Farhang: If you look at their workforce, and who they’re asking to subsist on those wages, their commitment to racial and gender equity are not borne out in their commitment to their workers. On top of not making things better, they’re actually making it worse.

When you think about their public commitments, sure, I’m glad they made a $100 million commitment [last year] to support philanthropy on equity. But their commitment can best be seen in how they treat their own family and community. And right now they’re making choices around wages and benefits that don’t demonstrate their stated commitment.

“‘The more you can widen the circle of concern and bring other sectors along, and advocate with organizers, the more you can create change.’”

MarketWatch: Does anything Walmart has done recently suggest it will seriously consider your call? The company this year urged shareholders to vote against a call for a report on alignment of racial justice goals with starting wages. Do you have other actions planned to try to put pressure on the company?

Farhang: We have a responsibility as researchers and public health experts to continue to look at these issues and to bring them to institutions and corporations responsible. We’re part of a larger ecosystem that’s committed to holding corporations accountable. This is about keeping up the drumbeat.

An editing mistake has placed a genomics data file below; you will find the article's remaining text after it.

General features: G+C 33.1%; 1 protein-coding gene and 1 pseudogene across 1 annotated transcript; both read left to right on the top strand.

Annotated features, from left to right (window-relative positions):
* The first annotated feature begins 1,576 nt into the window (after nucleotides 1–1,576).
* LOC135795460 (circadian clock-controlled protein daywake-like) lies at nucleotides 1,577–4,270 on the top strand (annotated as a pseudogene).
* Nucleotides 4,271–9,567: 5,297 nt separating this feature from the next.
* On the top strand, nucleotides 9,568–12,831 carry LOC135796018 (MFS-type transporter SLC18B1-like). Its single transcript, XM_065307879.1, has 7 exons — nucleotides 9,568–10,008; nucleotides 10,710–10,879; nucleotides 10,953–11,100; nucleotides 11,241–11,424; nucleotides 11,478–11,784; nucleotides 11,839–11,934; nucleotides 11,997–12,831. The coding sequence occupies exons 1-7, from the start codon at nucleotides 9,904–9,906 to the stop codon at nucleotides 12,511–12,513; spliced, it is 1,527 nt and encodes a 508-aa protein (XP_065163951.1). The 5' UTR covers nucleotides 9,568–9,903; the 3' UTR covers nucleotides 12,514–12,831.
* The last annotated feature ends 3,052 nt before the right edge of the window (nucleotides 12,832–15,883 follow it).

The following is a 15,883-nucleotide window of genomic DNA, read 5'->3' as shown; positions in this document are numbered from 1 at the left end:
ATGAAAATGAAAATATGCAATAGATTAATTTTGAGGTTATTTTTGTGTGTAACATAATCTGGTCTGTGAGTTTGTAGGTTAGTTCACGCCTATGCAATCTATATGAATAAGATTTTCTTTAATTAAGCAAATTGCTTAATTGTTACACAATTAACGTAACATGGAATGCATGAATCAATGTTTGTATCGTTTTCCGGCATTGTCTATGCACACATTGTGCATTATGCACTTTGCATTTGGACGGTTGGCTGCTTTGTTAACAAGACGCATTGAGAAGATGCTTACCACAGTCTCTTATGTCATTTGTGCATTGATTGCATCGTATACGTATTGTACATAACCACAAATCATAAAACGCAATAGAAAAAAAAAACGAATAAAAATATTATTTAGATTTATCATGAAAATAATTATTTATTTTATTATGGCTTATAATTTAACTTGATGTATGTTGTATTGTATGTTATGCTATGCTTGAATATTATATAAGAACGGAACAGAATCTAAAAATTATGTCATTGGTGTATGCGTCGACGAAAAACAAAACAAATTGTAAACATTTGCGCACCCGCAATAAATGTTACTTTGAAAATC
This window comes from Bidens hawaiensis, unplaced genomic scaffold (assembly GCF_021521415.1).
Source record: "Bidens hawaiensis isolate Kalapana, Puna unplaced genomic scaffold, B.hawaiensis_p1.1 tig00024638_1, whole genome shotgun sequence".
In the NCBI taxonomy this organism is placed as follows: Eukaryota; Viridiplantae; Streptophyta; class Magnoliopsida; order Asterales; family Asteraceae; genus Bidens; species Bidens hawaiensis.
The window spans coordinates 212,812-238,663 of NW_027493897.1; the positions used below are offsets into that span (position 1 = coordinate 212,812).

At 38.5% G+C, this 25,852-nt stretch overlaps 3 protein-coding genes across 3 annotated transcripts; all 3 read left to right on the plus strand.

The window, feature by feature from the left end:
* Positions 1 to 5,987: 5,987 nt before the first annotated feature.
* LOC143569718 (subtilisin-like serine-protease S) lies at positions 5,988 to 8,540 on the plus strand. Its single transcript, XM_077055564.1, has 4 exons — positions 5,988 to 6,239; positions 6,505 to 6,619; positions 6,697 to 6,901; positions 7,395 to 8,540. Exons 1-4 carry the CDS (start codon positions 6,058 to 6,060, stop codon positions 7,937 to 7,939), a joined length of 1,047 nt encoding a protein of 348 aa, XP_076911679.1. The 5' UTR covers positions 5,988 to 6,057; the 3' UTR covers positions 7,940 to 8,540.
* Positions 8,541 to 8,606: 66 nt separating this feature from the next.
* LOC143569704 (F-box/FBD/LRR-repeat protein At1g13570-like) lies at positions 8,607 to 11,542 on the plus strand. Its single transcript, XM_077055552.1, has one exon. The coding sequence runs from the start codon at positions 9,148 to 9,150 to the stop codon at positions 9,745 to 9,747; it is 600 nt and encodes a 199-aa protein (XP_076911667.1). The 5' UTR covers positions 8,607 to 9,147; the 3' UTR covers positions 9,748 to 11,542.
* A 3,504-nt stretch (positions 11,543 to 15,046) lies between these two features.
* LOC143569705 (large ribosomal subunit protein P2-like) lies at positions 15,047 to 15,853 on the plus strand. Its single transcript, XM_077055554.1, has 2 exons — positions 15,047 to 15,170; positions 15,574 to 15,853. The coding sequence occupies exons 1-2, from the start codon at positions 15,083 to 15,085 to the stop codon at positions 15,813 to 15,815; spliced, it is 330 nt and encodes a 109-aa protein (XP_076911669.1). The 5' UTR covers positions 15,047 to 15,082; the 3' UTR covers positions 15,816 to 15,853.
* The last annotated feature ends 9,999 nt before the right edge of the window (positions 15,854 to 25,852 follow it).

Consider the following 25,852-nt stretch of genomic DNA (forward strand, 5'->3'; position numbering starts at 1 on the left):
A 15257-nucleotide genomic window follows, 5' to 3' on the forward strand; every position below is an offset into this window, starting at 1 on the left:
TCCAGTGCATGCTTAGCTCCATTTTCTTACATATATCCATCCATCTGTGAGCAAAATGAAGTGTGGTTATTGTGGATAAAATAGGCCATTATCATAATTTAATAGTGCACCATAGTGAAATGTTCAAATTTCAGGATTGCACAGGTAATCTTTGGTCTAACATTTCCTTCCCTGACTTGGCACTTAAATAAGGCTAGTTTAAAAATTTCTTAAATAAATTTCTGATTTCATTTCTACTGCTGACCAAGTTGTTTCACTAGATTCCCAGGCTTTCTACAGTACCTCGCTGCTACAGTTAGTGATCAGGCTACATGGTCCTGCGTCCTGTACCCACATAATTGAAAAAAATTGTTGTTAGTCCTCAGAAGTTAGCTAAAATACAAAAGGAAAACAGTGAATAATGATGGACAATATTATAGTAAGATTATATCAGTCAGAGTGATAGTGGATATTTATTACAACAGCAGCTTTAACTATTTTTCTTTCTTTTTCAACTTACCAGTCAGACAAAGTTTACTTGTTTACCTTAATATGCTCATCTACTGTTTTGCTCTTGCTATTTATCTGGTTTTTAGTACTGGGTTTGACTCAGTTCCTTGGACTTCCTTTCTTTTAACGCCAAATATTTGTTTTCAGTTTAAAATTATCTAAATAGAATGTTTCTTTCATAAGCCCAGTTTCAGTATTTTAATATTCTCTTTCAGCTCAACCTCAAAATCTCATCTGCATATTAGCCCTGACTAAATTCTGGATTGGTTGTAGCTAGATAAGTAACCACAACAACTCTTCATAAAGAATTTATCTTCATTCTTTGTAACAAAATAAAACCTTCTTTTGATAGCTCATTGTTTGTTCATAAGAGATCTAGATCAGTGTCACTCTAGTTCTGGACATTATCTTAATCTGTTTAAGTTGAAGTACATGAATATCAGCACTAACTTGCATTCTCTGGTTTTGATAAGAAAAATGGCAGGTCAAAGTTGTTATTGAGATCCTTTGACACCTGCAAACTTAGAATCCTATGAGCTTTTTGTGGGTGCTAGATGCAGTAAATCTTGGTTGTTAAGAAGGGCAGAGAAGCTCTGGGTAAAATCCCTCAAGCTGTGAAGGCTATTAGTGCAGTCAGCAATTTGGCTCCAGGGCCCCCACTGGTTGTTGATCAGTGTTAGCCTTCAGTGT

As an example, HIP is supportive of United for Respect’s work, including worker-driven campaigns like Walmart associates’ push for an additional $5 [an] hour during the pandemic.

HIP’s outreach to Walmart with our analysis and findings is in the same spirit of associates’ efforts to push Walmart to make concrete policy changes. We hope our research underscores and helps make the case for what associates have been calling for for nearly a decade: a raise in base pay to at least $15 an hour, if not more.

The more you can widen the circle of concern and bring other sectors along, and advocate with organizers, the more you can create change.

MarketWatch: Can you talk a little bit more about HIP’s approach to equity? How has HIP has made a difference in other cases?

Farhang: One of the very first projects I worked on when I first came to HIP in 2008 focused on paid sick days. There was no law in California requiring employers to provide employees with paid sick days. We got involved with gender-equity and other groups.

What would it mean to bring a public health perspective to advocate for paid sick days? Literally, people shouldn’t go to work sick and make other people sick. We put out reports in California, New Jersey, New Hampshire and other places.

It took six years for California to require employers to provide paid sick leave. These things take time. You have to be in it for the long haul. And it’s still not done because there’s no national paid sick leave law, though it’s being considered by Congress.

We keep chipping away, keep using our voice as public health professionals. We very explicitly talk about structural racism and other forms of power. One of the key ways we work is to support people who are working on issues including housing affordability, economic security, policing, bail reform and immigration.

This story has been updated with Walmart’s response to HIP.